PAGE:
Six common content marketing mistakes

Your audiences are judging you on every piece of content that you produce – make sure that you make the right impression.

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You have as little as two-tenths of a second to make a positive impression on your online visitors. In order to ensure sure that you’re making the right one, your content needs to not only connect with your customers, but also resonate powerfully enough to entice them back in the future.

Your content is your front-of-house, your shop window and your key salesperson – so what you do with it can make or break your brand’s chances of success. If you aren’t succeeding into engaging those visitors, it could be because you’re falling into one of these surprisingly common pitfalls.

You’re not talking to your audience

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If you don’t know your target market inside out, that disconnect will manifest itself in your content and could be detrimental to your customer relations.

Take care to craft your content according to your audience and the topics you know they’re interested in. This way you’re providing relevant, useful information that will resonate with them and, as a result, will be the content they were actually looking for.

Your content isn’t evergreen

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Make sure your content offering doesn’t date – it should remain relevant for weeks, months and even years following its publication. Always be sure you’re giving it the best shot of driving traffic, leads and social shares. Create content that is timeless, and while it will still need maintenance and updating so it stays current for as long as possible, you’re giving it a much better chance of working harder for you and remaining valuable to your readers.

You’re selling too aggressively

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Selling is important, but it’s also important that your content educates, entertains and informs. This balance is what will set your content apart from overt advertising material.

Whilst there are clearly going to be commercial objective to some of your content, you also need to address the very purpose of that user’s query – which may or may not be a commercial query depending where that user is in the buying process. Tailor your content offering according to what your customers want to know, not what you want to tell them, and any calls to action should appear at the bottom of an article, and not be so obviously prioritised high up in the piece.

You’re not prioritising user experience

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User experience has an extremely important role to play in the success of your content. UX elements such as mobile accessibility, page speed, user navigation and time on site are now key ranking factors in Google search, so it is something that you need to be mindful of when creating and distributing your content.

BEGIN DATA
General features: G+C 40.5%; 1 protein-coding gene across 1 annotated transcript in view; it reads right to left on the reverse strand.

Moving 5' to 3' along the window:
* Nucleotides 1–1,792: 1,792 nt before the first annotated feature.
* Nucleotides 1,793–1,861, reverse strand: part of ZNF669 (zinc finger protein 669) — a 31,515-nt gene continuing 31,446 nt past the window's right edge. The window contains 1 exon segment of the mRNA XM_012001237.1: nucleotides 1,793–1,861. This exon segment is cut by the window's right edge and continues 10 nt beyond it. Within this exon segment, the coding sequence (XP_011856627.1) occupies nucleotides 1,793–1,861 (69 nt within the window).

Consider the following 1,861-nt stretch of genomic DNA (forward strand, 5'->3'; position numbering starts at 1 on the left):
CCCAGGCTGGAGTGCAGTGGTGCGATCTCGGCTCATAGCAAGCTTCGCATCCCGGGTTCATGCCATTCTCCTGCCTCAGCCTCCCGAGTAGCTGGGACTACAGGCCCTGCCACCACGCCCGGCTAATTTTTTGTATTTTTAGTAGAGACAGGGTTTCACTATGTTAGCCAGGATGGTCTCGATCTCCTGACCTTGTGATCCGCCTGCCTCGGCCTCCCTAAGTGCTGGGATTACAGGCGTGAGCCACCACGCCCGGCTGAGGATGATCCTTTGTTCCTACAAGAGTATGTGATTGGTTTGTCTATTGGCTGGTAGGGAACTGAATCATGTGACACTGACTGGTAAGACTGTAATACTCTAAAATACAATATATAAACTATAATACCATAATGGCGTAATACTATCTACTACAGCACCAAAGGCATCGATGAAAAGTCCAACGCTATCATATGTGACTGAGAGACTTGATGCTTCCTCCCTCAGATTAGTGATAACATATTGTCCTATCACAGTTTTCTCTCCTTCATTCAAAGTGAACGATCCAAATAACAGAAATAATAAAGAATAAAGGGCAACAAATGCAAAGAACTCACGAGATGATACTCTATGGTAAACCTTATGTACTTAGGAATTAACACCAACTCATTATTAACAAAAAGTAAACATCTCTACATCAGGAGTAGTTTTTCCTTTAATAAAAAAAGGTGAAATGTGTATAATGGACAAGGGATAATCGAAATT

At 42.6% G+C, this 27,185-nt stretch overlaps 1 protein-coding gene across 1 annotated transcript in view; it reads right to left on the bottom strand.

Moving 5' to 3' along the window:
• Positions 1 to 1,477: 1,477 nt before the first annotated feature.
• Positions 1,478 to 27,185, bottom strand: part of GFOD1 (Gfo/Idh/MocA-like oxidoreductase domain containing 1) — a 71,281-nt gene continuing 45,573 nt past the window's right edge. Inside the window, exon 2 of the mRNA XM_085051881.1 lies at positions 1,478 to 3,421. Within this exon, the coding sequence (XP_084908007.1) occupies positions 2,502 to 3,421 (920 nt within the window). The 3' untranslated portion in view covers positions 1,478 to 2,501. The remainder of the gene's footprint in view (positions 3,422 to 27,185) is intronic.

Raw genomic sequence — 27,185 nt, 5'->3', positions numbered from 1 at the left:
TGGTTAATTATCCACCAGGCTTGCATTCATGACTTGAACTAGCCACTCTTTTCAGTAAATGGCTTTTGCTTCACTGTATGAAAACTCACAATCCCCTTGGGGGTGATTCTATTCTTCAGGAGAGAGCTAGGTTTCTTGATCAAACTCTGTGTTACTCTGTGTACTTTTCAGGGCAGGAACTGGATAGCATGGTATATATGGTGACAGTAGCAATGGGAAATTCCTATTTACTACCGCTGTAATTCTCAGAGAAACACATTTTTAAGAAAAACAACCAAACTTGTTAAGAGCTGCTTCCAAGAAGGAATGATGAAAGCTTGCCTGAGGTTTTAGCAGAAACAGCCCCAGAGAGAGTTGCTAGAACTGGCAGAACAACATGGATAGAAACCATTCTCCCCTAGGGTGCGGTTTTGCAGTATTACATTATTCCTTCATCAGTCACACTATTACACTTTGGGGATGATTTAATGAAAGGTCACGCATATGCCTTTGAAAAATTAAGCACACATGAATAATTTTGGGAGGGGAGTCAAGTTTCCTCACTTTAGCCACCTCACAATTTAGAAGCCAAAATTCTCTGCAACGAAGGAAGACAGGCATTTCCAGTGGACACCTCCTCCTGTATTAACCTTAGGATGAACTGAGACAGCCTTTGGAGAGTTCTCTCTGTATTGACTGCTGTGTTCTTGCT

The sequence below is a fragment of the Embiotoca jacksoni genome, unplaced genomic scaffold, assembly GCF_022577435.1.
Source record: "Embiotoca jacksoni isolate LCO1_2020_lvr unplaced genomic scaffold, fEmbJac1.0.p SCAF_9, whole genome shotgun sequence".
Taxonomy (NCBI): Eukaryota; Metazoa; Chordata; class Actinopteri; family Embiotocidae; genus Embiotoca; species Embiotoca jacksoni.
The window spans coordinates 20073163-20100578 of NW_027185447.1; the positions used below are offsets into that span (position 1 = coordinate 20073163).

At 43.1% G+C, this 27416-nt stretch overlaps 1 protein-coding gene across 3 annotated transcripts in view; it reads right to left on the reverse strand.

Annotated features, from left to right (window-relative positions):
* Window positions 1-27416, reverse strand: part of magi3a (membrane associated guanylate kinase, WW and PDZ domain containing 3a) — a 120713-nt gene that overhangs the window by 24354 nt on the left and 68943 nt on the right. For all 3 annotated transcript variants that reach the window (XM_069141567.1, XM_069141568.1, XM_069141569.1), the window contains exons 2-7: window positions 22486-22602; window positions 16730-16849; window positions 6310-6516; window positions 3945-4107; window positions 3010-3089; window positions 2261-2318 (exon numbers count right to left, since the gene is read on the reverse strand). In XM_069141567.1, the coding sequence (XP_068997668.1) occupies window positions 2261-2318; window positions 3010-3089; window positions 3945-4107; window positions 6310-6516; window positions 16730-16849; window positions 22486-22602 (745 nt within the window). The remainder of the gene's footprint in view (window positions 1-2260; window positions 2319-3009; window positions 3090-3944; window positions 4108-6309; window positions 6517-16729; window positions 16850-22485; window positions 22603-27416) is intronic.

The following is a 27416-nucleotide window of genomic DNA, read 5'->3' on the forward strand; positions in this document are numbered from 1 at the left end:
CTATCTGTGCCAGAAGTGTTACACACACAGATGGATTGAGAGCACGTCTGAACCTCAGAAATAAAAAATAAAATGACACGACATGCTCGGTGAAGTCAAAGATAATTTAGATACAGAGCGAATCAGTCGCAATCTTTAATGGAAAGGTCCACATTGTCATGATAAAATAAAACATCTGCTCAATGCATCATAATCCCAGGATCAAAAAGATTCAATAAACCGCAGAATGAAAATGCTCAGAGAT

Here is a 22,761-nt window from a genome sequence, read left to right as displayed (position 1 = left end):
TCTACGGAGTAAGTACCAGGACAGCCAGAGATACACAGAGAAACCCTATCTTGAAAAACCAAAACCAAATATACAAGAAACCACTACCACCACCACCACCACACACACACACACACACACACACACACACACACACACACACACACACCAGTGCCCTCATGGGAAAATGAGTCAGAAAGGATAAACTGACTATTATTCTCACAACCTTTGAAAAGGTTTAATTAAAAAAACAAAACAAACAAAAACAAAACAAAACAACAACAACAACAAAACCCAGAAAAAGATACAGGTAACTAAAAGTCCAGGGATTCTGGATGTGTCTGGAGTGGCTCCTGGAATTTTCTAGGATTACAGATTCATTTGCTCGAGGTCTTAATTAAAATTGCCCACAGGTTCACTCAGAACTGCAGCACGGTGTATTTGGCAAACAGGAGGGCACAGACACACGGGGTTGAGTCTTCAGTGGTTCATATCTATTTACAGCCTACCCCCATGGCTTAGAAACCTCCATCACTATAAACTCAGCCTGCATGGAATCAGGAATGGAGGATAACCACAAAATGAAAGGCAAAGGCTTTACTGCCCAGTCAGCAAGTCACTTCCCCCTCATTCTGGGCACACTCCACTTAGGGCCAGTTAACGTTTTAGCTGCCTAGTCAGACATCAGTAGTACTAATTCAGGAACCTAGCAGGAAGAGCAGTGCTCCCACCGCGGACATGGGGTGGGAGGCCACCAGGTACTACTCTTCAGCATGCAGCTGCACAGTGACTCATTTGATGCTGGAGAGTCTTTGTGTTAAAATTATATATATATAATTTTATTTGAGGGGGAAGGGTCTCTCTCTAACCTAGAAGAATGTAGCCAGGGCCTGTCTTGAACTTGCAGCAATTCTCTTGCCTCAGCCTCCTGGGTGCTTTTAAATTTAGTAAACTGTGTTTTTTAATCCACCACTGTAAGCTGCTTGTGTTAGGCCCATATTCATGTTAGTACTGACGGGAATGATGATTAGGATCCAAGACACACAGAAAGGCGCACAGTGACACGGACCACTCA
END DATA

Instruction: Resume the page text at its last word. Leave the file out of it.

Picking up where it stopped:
Make sure that the content that you’re putting out there is delivering the sort of experience that your readers expect; that they can find what they are looking for and that they can access it on the device that they are using. If most of your traffic comes from mobile devices, is a 400-word piece or content really going to deliver that optimum user experience?

You’re failing to learn from analytics

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Understanding what works and what doesn’t is incredibly useful for shaping your content strategy and editorial calendar.

Do you know which piece of content has brought in the most traffic and conversions? Where are your most frequent visitors located? How long are they staying on your site? Could time on page and bounce rate be improved? If your content is under-performing according to all these variables, it’s time to make some changes.

Use your analytics software to really get insight into what has worked, and what hasn’t. That will help you to direct your resources and investment into content that works, and avoid producing content that hasn’t resonated with your audiences.

As long as you know the right questions to ask, you can properly evaluate your content and improve future efforts.

You’re not utilising other channels

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Don’t limit your content to the single platform of your website. Promotion is key when it comes to content marketing, and it can often prove to be a damaging oversight if you fail to recognise this.

Think about how you’ll promote your content from the early stages of crafting it. How easy will it be to reach your content from the homepage? Is there scope for outreach and PR? Can you shout about a useful infographic or a thought leadership article on social to gain exposure? Perhaps you can use influencers, the industry experts, to your advantage? Either way, with the internet brimming with content waiting to be discovered, ensure yours is pushed to the fore and finds its audience by doing everything you can to promote it.

It’s not easy to create great content – it takes careful planning right from the outset in terms of your objectives and how you see it reaching your audience. If you’re mapping out your content correctly and taking into account your readers’ habits and actions, you’re well on the way to creating relevant, high-quality content that should build trust with your clients and improve your brand positioning.

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